The purpose of this paper is to explore the competition antecedents and performance effects of firm product/customer scope, and the moderating role of market growth.
The theoretical model follows the contingency perspective on strategy and draws on the strategy and competitive dynamics literature. A questionnaire was used to gather the quantitative data for testing the hypotheses using regression analyses. The questionnaires were completed by executives of 432 Swedish industrial firms serving business customers. The firms offering clean technology products operate in growing markets while the firms offering miscellaneous products operate in mature markets.
Competition is an antecedent of firm product/customer scope. The more competitive the action of the main competitor, the more limited the customer scope of the firm if it operates in a mature market. The impact of the main competitor's scope is robust across all market contexts. Furthermore, the broader the product scope of the firm, the better the financial performance if the firm operates in a growing market.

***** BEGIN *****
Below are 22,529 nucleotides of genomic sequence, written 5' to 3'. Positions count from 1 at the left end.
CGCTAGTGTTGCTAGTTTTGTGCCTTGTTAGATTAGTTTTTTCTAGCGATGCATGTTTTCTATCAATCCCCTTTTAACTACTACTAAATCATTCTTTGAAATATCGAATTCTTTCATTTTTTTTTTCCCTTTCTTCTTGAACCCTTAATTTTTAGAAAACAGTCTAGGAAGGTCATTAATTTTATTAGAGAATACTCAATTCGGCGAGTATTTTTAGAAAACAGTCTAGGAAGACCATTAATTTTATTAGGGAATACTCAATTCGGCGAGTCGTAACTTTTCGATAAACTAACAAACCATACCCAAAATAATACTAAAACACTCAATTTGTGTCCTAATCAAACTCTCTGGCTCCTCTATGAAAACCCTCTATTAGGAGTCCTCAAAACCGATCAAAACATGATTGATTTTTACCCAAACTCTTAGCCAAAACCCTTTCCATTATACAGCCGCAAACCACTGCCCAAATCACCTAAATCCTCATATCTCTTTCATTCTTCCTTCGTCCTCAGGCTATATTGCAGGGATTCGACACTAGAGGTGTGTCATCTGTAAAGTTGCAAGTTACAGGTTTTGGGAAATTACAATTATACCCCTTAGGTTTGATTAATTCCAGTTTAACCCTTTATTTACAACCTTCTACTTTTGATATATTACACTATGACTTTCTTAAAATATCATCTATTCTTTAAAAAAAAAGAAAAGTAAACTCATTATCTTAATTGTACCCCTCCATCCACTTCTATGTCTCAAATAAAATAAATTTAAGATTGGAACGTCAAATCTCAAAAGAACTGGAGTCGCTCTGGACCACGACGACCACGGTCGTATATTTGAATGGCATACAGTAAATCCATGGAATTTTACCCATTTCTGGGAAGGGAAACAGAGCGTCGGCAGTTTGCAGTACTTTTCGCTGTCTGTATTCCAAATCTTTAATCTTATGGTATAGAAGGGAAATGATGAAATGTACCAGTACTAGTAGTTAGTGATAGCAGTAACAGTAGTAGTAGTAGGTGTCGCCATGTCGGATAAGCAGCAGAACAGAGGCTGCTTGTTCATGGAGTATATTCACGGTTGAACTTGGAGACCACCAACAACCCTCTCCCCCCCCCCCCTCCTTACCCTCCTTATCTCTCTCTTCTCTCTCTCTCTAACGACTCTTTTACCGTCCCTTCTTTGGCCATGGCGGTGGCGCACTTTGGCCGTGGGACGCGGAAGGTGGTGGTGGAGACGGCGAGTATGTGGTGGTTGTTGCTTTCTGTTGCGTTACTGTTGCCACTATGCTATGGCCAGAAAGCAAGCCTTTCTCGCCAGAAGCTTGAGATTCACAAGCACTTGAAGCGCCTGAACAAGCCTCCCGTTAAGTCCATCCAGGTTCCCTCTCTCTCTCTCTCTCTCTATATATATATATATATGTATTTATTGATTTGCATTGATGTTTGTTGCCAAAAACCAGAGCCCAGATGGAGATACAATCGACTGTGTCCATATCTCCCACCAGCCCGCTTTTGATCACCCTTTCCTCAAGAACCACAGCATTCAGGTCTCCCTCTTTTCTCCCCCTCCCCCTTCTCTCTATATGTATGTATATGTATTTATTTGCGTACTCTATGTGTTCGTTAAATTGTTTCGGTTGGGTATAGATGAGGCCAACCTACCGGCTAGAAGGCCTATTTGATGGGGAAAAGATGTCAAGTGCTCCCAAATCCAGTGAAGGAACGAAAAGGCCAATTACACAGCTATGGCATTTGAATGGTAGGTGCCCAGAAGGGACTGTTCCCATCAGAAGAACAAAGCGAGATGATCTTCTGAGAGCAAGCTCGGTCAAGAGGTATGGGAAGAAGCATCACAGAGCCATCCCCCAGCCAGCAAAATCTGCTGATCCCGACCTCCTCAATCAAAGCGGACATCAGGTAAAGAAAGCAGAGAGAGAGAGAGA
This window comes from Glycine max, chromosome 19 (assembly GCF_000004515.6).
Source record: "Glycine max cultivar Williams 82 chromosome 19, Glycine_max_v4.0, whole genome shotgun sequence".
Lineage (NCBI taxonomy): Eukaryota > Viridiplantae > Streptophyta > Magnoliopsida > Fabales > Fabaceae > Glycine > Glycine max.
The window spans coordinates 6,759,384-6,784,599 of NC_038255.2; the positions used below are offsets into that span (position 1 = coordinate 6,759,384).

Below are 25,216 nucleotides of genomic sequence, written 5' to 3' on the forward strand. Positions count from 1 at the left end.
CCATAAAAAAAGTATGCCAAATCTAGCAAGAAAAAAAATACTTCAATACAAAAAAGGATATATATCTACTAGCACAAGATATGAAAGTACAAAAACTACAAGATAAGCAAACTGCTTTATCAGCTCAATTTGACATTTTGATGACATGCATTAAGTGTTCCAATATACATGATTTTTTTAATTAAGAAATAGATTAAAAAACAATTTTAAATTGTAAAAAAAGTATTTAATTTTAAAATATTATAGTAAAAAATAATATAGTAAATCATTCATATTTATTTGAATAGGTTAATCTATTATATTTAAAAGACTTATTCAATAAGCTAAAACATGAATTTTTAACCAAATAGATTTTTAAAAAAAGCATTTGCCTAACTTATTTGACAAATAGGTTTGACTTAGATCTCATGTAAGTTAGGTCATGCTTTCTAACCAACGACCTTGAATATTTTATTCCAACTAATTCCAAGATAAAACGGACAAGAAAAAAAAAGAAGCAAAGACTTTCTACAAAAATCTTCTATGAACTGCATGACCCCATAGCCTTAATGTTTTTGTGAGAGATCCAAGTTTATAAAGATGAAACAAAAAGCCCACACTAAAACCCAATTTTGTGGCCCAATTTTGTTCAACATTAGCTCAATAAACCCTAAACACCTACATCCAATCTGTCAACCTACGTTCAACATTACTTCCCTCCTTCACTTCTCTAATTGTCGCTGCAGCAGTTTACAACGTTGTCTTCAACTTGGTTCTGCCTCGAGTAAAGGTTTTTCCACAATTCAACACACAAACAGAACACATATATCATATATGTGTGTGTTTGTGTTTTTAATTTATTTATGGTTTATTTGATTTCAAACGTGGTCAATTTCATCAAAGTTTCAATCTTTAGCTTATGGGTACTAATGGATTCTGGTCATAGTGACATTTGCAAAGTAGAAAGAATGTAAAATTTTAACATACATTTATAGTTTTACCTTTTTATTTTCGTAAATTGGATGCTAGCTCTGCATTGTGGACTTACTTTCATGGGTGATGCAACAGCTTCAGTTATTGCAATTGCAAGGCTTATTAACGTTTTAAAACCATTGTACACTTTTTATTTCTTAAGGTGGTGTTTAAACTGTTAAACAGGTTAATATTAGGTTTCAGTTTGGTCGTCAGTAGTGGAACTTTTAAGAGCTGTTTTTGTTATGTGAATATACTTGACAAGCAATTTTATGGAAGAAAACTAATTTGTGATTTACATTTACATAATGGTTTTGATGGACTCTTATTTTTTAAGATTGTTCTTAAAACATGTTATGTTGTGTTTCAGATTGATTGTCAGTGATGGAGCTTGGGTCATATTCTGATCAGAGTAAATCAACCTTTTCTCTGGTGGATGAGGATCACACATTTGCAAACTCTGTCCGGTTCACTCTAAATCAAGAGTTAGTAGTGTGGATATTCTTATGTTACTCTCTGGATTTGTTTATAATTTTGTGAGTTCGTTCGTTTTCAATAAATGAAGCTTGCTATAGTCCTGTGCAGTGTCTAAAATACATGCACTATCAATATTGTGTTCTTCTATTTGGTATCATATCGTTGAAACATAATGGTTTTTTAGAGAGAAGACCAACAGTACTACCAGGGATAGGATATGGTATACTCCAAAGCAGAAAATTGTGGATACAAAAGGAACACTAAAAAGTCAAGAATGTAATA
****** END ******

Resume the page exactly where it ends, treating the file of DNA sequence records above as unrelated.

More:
The study contributes theoretically, as it extends our knowledge of crucial relationships of firm product/market scope. A firm must be aware of its main competitor's scope and action, and adapt its scope to the level of market growth.
The theoretical model and the tests go beyond those used in previous research. Another key value is the analysis of perceptual data gathered from executives. Earlier studies of competition assume equal perceptions among competing firms and do not acknowledge that market contexts are ambiguous realities.
Pehrsson, A. (2011), "Product/customer scope: Competition antecedents, performance effects and market context moderations", European Business Review, Vol. 23 No. 5, pp. 418-433. https://doi.org/10.1108/09555341111158092Download as .RIS
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